An article in the April, 2016 issue of the American Journal of Public Health caught my eye: Homeopathy Use by US Adults: Results of a National Survey. I was pleased to see that homeopathy use is actually quite low. The 2012 National Health Survey found that only 2.1% of U.S. adults used homeopathy in the last 12 months, although that was a 15% increase over 2007. Users were mostly young, white, well-educated women, the typical CAM consumer.Even fewer saw a homeopathic practitioner (only 19% of all users), although those who did perceived a greater benefit from homeopathic remedies. This difference, speculate the authors, could be due to several factors, one of which is
a more individualized and effective homeopathic prescription by the provider.
What? Are the authors suggesting that the series of off-the-wall questions asked by homeopaths leads to a prescription of an effective homeopathic remedy? They certainly seem to be. Who are these authors, anyway? They are Michelle L. Dossett, MD, PhD, MPH, Roger B. Davis, ScD, Ted J. Kaptchuk, and Gloria Y. Yeh, MD, MPH. All are, or were, with the Division of General Medicine and Primary Care, Beth Israel Deaconess Medical Center. All are also connected with Harvard and work, in various ways, in integrative medicine research. The article was funded, in part, by the National Center for Complementary and Integrative Health, and in part by Harvard. But that was not even the first What? moment I had in reading the article. (Actually, a phrase beginning with What came to mind.) We know we have passed out of objective reporting and into advocacy in the very first paragraph:
Recent reports suggest potential public health benefits [of using homeopathy] such as reductions in unnecessary antibiotic use, reductions in costs to treat certain respiratory diseases, improvements in peri-menopausal depression, improved health outcomes in chronically ill individuals, and control of a Leptospirosis epidemic in Cuba.
Well return to this paragraph later in the post and see if the evidence supports these assertions.
The curious incidents of ignoring evidence
If one were unaware of homeopathys scientific implausibility (impossibility, really) one would be wholly unenlightened by this article. There is not a whiff of an acknowledgement that basically the entire scientific community readily discounts all of its many proposed mechanism of action and its effectiveness has been thoroughly debunked. Steve Novella provides this succinct summary:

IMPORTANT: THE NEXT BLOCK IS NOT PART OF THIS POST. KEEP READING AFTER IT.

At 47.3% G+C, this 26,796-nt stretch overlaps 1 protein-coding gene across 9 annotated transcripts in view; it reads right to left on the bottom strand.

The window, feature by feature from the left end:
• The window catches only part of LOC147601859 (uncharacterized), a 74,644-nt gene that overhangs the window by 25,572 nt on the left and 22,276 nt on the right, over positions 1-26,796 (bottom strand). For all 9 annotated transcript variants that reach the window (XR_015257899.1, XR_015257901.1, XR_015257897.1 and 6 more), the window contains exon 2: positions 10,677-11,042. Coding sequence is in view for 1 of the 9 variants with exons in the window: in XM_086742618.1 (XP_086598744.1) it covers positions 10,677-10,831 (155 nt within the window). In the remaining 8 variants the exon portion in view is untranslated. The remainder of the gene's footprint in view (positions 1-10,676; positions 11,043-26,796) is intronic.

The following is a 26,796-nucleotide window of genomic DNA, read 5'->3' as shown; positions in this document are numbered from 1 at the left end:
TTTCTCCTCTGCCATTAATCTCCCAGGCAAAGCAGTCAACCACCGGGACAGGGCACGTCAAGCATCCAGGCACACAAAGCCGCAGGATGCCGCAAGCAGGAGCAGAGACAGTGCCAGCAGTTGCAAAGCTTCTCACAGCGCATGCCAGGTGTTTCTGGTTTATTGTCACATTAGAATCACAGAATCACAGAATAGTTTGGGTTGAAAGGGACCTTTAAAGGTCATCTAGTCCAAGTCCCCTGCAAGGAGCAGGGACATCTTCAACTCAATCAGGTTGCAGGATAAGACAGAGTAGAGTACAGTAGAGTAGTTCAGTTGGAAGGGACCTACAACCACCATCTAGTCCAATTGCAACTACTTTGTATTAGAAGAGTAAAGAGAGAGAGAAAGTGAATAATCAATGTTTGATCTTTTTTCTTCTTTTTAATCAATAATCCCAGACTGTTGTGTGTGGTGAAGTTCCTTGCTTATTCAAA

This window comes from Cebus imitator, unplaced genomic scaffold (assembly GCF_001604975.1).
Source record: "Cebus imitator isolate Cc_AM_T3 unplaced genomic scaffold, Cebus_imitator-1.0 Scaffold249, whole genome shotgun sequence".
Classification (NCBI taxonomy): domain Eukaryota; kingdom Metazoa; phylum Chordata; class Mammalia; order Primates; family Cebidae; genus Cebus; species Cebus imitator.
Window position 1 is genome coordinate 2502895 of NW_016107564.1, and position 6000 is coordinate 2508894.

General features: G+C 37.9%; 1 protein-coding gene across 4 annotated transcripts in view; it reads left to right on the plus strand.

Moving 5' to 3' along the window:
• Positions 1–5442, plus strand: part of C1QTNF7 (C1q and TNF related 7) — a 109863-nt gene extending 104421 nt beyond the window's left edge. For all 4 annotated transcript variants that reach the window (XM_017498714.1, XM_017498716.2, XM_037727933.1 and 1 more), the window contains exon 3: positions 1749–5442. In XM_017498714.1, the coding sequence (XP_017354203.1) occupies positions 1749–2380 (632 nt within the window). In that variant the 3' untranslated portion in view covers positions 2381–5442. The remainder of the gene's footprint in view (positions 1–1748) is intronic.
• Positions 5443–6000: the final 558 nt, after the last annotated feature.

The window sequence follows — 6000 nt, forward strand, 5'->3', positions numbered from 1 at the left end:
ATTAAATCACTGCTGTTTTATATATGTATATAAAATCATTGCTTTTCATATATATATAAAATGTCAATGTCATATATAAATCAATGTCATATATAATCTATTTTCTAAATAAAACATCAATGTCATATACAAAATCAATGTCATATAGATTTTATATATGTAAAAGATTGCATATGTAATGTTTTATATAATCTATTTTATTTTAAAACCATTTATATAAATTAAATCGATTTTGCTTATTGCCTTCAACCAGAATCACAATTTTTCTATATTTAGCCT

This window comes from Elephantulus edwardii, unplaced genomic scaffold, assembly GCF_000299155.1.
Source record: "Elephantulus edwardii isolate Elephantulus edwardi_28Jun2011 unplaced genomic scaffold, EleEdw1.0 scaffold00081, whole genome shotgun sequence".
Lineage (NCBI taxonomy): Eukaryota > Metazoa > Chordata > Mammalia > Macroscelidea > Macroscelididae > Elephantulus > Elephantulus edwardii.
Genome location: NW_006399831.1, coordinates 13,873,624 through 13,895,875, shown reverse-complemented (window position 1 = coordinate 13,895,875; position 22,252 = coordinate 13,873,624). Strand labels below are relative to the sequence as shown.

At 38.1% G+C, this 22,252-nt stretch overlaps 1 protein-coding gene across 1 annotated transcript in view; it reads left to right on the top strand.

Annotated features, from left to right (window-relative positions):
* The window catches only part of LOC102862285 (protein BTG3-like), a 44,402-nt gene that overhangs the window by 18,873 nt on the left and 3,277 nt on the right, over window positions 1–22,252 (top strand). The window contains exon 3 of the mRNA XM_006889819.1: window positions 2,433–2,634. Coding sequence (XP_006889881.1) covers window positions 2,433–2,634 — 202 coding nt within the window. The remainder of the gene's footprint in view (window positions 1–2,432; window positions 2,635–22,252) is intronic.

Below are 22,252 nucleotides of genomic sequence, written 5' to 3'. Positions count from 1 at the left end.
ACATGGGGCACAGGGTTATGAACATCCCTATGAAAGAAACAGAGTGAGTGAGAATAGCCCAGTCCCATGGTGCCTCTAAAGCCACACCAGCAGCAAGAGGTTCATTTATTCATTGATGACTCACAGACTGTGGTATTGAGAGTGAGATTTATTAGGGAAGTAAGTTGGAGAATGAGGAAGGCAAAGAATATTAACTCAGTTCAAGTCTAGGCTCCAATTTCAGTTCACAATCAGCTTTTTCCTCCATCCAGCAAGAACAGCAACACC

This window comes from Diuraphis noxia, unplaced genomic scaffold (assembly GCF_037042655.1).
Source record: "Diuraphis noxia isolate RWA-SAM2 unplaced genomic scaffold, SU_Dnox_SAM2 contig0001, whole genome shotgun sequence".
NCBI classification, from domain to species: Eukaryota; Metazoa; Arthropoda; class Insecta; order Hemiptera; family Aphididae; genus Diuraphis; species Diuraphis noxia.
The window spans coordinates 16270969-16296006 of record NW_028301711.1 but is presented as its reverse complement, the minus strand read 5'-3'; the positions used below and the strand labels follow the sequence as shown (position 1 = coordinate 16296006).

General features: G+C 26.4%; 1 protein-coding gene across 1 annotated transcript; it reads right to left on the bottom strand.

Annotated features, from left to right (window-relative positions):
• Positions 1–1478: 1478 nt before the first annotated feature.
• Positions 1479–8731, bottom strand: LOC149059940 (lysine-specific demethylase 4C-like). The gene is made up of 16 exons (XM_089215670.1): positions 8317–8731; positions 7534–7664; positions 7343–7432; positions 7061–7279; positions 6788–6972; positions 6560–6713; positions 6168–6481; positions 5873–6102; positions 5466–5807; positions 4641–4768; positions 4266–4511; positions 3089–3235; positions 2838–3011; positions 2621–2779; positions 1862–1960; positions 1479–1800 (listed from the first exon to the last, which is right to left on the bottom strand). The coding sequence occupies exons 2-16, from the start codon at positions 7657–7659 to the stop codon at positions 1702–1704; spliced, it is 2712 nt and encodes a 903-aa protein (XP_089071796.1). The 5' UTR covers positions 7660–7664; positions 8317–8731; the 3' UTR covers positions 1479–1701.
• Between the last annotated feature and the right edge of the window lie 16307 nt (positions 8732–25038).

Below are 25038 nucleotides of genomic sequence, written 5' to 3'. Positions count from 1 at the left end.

Homeopathy cannot work. That is as reliable a scientific statement as any we can make. In other words, if homeopathy did work, we would have to rewrite major parts of basic science textbooks, including physics, chemistry, and biology. When tested clinically, despite their utter lack of plausibility, homeopathic potions are shown to lack efficacy. So not only should they not work, they in fact dont work.
Yet, Dossett et al. benignly describe homeopathy as a system of complementary and integrative medicine (CIM) with a resurgence of public interest in recent decades. For this proposition, they cite British homeopath Peter Fisher and an article by him titled, What is homeopathy? An introduction. I dont have access to this article, but I do know Fishers explanation of how homeopathy works. Or, as Steve Novella described it in his decimation of another attempt by Fisher to explain homeopathy:
Fisher tries desperately to rescue the 200 year old pre-scientific notions of homeopathy, but only reveals the intellectual bankruptcy of that profession.
Also cited for this proposition is an article by Wayne Jonas and Ted Kaptchuk, titled A critical overview of homeopathy, in the Annals of Internal Medicine (which Mark Crislip discussed recently). They suggested, 13 years ago, that
Homeopathy deserves an open-minded opportunity to demonstrate its value by using evidence-based principles.
Fortunately, this has been done, and why the authors didnt bother to mention it is indeed curious. Most recently, The Australian Government National Health and Medical Research Council assessed the evidence of the effectiveness of homeopathy for treating health conditions, based on an overview of published systematic reviews by an independent contractor. Other information considered included an independent evaluation of information provided by homeopathy interest groups and the public, as well as clinical practice guidelines and government reports. The Council concluded: